A cryptogram that was found on the wall of a tunnel at the University of Texas has been discussed on several websites for years. Can a reader of this blog finally find the solution?

I have an appearance in a YouTube video that introduces the ten most notable unsolved cryptograms. More than a million people have already watched it.

Canadian artist Zen Rankin has published two encrypted messages he created in his youth days. Can a reader break them?

An alleged cryptanalyst has published a new hypothesis about the Somerton Man cryptogram on Wikipedia. Does it make sense?

A video by US musician Laurie Anderson contains a spoken sequence of numbers. Can a reader make sense of it?

At first sight, an encrypted postcard from 1909 looks like many others I have introduced on this blog. However, the encryption method used is unusual.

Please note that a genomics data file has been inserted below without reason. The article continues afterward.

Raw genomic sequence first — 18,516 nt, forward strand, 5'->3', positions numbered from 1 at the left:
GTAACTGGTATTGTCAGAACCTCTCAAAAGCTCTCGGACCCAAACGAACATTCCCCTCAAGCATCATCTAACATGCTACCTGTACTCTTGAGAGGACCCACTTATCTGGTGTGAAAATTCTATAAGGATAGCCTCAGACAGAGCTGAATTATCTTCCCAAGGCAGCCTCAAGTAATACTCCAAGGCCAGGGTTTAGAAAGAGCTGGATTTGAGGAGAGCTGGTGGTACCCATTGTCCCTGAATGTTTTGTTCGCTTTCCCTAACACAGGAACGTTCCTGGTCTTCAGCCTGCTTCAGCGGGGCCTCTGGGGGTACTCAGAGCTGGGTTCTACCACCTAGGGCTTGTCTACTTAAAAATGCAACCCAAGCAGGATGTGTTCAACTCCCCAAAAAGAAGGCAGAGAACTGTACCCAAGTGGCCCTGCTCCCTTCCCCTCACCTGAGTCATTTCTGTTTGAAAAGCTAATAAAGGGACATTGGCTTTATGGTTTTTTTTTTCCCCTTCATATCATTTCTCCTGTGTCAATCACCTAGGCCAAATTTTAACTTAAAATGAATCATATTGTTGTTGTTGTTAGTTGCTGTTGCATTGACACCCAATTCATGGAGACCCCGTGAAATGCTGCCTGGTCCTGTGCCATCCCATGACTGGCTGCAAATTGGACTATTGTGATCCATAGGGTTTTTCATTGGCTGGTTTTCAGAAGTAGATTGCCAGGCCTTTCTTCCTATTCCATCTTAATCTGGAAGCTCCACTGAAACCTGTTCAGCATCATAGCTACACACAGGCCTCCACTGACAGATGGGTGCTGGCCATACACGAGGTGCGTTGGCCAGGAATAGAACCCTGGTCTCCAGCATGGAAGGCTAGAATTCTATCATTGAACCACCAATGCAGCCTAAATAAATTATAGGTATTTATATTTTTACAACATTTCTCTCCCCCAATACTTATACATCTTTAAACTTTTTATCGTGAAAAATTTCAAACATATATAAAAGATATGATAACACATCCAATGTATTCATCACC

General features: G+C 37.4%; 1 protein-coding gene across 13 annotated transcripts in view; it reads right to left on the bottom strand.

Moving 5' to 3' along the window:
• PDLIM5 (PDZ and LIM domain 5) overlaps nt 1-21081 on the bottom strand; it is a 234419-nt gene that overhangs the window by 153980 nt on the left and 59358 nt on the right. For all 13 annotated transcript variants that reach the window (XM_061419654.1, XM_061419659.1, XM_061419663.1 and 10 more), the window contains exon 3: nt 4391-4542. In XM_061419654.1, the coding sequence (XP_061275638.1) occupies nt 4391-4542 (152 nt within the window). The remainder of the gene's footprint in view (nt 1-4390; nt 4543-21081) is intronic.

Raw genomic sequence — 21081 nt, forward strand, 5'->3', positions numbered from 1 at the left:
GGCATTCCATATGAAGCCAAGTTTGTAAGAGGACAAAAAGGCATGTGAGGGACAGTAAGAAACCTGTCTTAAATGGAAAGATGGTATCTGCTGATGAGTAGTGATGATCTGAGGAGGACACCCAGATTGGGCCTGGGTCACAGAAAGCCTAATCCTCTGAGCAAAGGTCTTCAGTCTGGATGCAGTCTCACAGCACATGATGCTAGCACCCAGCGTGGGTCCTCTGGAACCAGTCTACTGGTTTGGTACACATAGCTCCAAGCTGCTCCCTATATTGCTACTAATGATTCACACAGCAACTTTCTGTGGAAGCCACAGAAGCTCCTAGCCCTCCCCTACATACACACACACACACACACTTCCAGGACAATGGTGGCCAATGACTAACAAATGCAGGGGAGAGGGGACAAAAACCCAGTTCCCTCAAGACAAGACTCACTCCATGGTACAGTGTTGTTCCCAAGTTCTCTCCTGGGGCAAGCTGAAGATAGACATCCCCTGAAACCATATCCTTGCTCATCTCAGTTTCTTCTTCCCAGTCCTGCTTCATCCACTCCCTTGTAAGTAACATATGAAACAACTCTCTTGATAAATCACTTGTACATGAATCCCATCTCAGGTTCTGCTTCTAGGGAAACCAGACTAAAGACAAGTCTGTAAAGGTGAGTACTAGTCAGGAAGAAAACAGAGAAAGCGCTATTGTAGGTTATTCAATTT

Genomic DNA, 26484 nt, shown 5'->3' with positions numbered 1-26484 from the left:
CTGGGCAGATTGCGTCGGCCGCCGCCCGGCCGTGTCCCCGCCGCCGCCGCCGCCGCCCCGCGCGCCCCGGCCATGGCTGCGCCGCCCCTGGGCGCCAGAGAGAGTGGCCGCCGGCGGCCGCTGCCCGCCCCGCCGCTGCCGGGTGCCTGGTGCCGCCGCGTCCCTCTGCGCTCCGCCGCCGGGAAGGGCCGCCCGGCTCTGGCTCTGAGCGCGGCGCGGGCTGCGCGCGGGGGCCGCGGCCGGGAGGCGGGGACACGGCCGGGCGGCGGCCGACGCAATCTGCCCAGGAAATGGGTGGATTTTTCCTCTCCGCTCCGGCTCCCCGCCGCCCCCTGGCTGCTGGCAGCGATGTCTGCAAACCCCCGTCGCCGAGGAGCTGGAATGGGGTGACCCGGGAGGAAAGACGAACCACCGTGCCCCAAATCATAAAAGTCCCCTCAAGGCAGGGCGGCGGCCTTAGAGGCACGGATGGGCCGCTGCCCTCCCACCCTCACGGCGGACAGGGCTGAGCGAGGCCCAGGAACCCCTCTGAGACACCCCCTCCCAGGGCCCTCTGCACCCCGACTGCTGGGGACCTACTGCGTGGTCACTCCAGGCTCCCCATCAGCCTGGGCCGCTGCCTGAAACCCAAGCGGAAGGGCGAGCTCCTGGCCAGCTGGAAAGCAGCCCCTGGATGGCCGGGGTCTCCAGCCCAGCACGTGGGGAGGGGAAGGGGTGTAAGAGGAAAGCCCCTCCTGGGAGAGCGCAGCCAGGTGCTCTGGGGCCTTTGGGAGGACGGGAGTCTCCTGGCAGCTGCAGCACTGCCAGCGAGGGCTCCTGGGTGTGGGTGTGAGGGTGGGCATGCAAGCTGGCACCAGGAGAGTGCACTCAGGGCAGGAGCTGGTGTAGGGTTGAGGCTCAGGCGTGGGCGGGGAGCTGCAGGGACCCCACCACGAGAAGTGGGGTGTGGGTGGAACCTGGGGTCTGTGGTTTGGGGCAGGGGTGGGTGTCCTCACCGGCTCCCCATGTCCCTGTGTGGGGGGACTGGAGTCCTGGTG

An encrypted telegram from Italy is unsolved. Can a reader find the codebook that was used? Without the codebook, deciphering the telegram is as good as impossible.

In 1913, an unknown person sent an encoded postcard to a man living in the then German town of Nieder-Jeutz. It is not possible to decipher this card unambiguously, but a few guesses can be made.

Once again, an unsolved cryptogram has been published on Reddit. No details are provided. It is not even clear what is above and what below. Can a reader solve this mystery?

Three years ago, US codebreaker Gary Klivans provided me a screenshot that shows a seemingly random sequence of letters created by a criminal. So far, nobody has been able to make sense of this cryptogram.